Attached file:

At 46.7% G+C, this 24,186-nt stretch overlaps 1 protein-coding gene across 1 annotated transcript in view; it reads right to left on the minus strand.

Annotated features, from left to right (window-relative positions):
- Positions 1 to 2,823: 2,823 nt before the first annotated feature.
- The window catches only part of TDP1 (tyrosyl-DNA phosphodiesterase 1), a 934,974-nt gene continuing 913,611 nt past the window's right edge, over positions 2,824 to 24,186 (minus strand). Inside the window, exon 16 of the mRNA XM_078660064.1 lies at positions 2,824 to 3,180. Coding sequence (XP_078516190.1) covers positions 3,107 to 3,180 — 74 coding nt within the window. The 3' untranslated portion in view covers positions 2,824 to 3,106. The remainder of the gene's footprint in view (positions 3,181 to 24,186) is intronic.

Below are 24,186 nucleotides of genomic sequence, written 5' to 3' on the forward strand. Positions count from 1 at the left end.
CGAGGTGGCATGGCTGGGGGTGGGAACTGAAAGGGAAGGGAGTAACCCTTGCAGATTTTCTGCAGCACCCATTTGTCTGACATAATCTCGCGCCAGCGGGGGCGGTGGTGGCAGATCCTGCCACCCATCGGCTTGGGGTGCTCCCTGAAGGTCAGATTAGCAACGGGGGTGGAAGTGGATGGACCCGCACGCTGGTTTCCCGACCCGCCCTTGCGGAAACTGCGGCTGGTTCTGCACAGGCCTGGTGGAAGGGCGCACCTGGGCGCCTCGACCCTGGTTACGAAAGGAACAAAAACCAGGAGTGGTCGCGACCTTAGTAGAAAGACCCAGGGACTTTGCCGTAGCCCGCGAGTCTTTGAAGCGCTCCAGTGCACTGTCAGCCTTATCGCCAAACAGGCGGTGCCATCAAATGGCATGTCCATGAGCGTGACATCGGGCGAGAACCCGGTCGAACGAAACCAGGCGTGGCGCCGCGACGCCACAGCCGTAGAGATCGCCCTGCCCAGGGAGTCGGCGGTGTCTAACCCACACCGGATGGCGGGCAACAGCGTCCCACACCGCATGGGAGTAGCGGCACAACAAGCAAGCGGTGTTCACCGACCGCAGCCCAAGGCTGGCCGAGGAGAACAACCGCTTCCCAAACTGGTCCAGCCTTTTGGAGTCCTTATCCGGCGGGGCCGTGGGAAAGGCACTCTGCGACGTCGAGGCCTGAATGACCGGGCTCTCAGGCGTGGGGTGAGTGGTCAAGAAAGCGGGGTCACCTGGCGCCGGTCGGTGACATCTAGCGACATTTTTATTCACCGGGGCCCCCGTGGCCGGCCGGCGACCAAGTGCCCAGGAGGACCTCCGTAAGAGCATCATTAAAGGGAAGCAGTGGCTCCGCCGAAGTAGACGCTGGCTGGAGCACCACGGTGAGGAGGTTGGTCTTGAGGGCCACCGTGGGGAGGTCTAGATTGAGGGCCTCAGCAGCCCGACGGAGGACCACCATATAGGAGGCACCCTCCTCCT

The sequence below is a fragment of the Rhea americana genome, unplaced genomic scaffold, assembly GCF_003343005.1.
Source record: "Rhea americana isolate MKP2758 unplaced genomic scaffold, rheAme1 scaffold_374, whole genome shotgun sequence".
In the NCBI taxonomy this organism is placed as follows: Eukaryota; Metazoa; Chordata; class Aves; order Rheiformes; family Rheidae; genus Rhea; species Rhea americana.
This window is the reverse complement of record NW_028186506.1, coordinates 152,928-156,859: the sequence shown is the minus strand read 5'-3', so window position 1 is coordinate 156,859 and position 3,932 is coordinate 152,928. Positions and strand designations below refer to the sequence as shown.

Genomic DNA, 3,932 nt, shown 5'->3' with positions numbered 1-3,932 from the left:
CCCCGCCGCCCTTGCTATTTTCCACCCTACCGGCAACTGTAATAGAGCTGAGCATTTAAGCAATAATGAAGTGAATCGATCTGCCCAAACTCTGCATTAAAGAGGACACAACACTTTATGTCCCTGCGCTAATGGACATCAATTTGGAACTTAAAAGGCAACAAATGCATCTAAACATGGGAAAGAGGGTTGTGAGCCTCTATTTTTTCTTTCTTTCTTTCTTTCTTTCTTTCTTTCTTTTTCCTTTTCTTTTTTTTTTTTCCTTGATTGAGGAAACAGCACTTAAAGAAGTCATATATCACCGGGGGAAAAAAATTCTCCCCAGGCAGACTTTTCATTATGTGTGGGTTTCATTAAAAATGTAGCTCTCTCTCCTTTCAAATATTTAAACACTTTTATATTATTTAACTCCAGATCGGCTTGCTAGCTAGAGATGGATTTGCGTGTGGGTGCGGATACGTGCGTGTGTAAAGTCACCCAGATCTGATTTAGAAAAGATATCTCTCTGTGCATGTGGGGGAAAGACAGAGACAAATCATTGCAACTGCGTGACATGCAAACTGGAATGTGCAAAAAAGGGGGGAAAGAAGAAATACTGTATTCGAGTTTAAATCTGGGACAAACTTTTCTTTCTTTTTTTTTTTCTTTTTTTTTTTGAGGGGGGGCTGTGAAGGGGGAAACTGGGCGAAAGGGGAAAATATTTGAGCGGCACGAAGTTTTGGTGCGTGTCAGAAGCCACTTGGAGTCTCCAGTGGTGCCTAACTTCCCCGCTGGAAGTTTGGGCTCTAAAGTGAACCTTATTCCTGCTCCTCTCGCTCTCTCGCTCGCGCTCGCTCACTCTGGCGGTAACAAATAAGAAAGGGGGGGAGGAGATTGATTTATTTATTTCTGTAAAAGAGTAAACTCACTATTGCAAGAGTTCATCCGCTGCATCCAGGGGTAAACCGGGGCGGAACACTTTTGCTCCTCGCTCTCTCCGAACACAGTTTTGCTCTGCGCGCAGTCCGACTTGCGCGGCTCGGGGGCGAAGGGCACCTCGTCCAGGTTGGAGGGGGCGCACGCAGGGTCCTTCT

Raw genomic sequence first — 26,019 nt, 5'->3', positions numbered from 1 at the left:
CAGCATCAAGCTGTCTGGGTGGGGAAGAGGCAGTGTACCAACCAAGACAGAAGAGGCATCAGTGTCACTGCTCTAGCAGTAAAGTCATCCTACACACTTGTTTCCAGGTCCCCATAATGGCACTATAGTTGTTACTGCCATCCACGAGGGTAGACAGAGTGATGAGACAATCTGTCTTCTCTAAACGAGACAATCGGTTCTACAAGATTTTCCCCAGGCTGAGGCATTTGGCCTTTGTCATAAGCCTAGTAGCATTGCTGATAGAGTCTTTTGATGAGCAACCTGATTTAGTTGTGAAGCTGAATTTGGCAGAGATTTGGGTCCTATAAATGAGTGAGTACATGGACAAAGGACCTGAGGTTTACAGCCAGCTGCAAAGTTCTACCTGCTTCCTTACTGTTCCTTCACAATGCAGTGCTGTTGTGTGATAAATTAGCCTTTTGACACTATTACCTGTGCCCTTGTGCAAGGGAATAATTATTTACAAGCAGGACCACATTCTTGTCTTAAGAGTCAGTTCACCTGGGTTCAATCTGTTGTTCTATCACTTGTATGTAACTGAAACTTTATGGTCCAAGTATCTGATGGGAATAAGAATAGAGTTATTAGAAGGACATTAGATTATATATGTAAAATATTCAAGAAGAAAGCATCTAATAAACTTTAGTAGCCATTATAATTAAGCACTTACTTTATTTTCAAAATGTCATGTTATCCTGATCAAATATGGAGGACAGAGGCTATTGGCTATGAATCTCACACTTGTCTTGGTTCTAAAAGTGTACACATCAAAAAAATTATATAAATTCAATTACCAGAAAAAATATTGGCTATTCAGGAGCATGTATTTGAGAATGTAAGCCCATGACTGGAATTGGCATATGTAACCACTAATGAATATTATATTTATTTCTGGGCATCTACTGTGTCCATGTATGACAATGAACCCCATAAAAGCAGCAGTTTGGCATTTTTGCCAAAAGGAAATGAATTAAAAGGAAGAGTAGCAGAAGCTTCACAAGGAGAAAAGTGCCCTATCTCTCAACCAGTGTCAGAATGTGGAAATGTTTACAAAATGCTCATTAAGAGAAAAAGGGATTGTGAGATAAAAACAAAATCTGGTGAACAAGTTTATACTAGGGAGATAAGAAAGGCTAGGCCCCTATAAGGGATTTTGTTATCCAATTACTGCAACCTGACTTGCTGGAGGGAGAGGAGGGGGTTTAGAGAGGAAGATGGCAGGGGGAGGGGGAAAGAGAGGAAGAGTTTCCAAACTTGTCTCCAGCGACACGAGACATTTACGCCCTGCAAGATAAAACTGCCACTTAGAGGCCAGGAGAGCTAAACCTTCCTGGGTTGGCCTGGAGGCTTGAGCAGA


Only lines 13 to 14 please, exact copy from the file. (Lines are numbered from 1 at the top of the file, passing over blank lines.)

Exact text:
Raw genomic sequence first — 26,019 nt, 5'->3', positions numbered from 1 at the left:
CAGCATCAAGCTGTCTGGGTGGGGAAGAGGCAGTGTACCAACCAAGACAGAAGAGGCATCAGTGTCACTGCTCTAGCAGTAAAGTCATCCTACACACTTGTTTCCAGGTCCCCATAATGGCACTATAGTTGTTACTGCCATCCACGAGGGTAGACAGAGTGATGAGACAATCTGTCTTCTCTAAACGAGACAATCGGTTCTACAAGATTTTCCCCAGGCTGAGGCATTTGGCCTTTGTCATAAGCCTAGTAGCATTGCTGATAGAGTCTTTTGATGAGCAACCTGATTTAGTTGTGAAGCTGAATTTGGCAGAGATTTGGGTCCTATAAATGAGTGAGTACATGGACAAAGGACCTGAGGTTTACAGCCAGCTGCAAAGTTCTACCTGCTTCCTTACTGTTCCTTCACAATGCAGTGCTGTTGTGTGATAAATTAGCCTTTTGACACTATTACCTGTGCCCTTGTGCAAGGGAATAATTATTTACAAGCAGGACCACATTCTTGTCTTAAGAGTCAGTTCACCTGGGTTCAATCTGTTGTTCTATCACTTGTATGTAACTGAAACTTTATGGTCCAAGTATCTGATGGGAATAAGAATAGAGTTATTAGAAGGACATTAGATTATATATGTAAAATATTCAAGAAGAAAGCATCTAATAAACTTTAGTAGCCATTATAATTAAGCACTTACTTTATTTTCAAAATGTCATGTTATCCTGATCAAATATGGAGGACAGAGGCTATTGGCTATGAATCTCACACTTGTCTTGGTTCTAAAAGTGTACACATCAAAAAAATTATATAAATTCAATTACCAGAAAAAATATTGGCTATTCAGGAGCATGTATTTGAGAATGTAAGCCCATGACTGGAATTGGCATATGTAACCACTAATGAATATTATATTTATTTCTGGGCATCTACTGTGTCCATGTATGACAATGAACCCCATAAAAGCAGCAGTTTGGCATTTTTGCCAAAAGGAAATGAATTAAAAGGAAGAGTAGCAGAAGCTTCACAAGGAGAAAAGTGCCCTATCTCTCAACCAGTGTCAGAATGTGGAAATGTTTACAAAATGCTCATTAAGAGAAAAAGGGATTGTGAGATAAAAACAAAATCTGGTGAACAAGTTTATACTAGGGAGATAAGAAAGGCTAGGCCCCTATAAGGGATTTTGTTATCCAATTACTGCAACCTGACTTGCTGGAGGGAGAGGAGGGGGTTTAGAGAGGAAGATGGCAGGGGGAGGGGGAAAGAGAGGAAGAGTTTCCAAACTTGTCTCCAGCGACACGAGACATTTACGCCCTGCAAGATAAAACTGCCACTTAGAGGCCAGGAGAGCTAAACCTTCCTGGGTTGGCCTGGAGGCTTGAGCAGA